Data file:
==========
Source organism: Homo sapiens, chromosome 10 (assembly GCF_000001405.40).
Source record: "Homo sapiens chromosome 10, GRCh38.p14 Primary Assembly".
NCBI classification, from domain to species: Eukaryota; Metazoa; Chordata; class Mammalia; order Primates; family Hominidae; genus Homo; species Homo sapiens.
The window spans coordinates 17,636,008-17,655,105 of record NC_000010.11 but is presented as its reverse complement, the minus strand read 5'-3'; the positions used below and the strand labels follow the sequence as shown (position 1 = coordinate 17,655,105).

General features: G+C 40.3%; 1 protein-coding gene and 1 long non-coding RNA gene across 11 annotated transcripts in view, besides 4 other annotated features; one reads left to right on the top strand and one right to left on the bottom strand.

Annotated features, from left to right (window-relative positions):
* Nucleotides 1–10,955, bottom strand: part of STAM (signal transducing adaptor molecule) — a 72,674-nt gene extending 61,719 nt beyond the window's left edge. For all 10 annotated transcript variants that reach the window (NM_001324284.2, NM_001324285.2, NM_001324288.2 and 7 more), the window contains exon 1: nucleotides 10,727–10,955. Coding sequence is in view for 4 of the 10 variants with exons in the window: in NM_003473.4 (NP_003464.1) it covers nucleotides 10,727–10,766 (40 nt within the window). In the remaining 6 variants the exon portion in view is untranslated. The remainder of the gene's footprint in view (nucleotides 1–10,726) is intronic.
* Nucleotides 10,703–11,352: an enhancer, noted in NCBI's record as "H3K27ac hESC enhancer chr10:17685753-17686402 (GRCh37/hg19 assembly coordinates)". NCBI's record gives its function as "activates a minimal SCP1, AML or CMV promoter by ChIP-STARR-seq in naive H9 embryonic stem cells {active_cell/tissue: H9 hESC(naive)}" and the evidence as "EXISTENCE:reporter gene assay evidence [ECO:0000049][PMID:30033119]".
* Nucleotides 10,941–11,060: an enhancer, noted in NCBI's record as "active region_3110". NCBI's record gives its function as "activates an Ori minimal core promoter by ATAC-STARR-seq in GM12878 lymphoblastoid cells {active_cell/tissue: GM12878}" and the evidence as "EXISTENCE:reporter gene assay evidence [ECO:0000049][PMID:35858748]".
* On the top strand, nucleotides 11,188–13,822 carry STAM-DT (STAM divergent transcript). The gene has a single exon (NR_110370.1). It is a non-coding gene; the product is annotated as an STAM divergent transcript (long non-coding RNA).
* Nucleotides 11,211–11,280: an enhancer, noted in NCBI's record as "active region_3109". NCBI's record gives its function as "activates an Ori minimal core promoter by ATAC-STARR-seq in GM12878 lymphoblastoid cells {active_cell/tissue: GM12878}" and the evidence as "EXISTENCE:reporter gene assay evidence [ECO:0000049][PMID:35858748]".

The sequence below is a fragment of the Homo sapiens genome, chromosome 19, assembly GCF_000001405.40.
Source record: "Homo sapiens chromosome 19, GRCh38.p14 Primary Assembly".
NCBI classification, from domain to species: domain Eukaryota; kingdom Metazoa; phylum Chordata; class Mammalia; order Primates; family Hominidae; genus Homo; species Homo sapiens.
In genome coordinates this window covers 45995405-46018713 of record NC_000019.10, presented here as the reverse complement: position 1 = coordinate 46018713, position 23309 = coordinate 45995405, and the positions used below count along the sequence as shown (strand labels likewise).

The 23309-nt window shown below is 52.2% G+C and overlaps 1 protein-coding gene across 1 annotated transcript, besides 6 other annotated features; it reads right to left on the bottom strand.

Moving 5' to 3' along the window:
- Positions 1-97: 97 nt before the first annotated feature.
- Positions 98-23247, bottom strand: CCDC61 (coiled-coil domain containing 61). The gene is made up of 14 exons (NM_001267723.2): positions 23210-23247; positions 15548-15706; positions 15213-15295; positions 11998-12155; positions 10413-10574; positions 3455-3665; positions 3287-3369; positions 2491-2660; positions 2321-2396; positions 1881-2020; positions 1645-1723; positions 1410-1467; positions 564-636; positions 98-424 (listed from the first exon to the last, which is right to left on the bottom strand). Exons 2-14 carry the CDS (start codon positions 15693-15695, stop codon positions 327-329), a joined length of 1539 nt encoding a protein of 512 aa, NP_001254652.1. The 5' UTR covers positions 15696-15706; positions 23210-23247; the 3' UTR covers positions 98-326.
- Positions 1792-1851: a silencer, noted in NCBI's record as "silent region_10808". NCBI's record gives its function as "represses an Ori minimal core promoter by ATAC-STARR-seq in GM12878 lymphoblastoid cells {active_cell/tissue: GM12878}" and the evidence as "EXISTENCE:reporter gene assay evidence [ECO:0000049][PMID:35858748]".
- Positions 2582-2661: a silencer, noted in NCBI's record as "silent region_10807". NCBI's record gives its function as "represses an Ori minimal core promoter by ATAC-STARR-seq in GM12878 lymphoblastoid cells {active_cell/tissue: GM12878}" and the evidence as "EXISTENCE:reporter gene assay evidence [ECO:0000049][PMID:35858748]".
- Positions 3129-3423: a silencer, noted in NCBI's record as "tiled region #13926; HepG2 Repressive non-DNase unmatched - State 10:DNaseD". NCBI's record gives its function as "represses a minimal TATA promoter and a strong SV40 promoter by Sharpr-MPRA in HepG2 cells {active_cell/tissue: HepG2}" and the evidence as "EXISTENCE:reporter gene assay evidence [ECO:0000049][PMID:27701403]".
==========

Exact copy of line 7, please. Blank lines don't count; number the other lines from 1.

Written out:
* Nucleotides 1–10,955, bottom strand: part of STAM (signal transducing adaptor molecule) — a 72,674-nt gene extending 61,719 nt beyond the window's left edge. For all 10 annotated transcript variants that reach the window (NM_001324284.2, NM_001324285.2, NM_001324288.2 and 7 more), the window contains exon 1: nucleotides 10,727–10,955. Coding sequence is in view for 4 of the 10 variants with exons in the window: in NM_003473.4 (NP_003464.1) it covers nucleotides 10,727–10,766 (40 nt within the window). In the remaining 6 variants the exon portion in view is untranslated. The remainder of the gene's footprint in view (nucleotides 1–10,726) is intronic.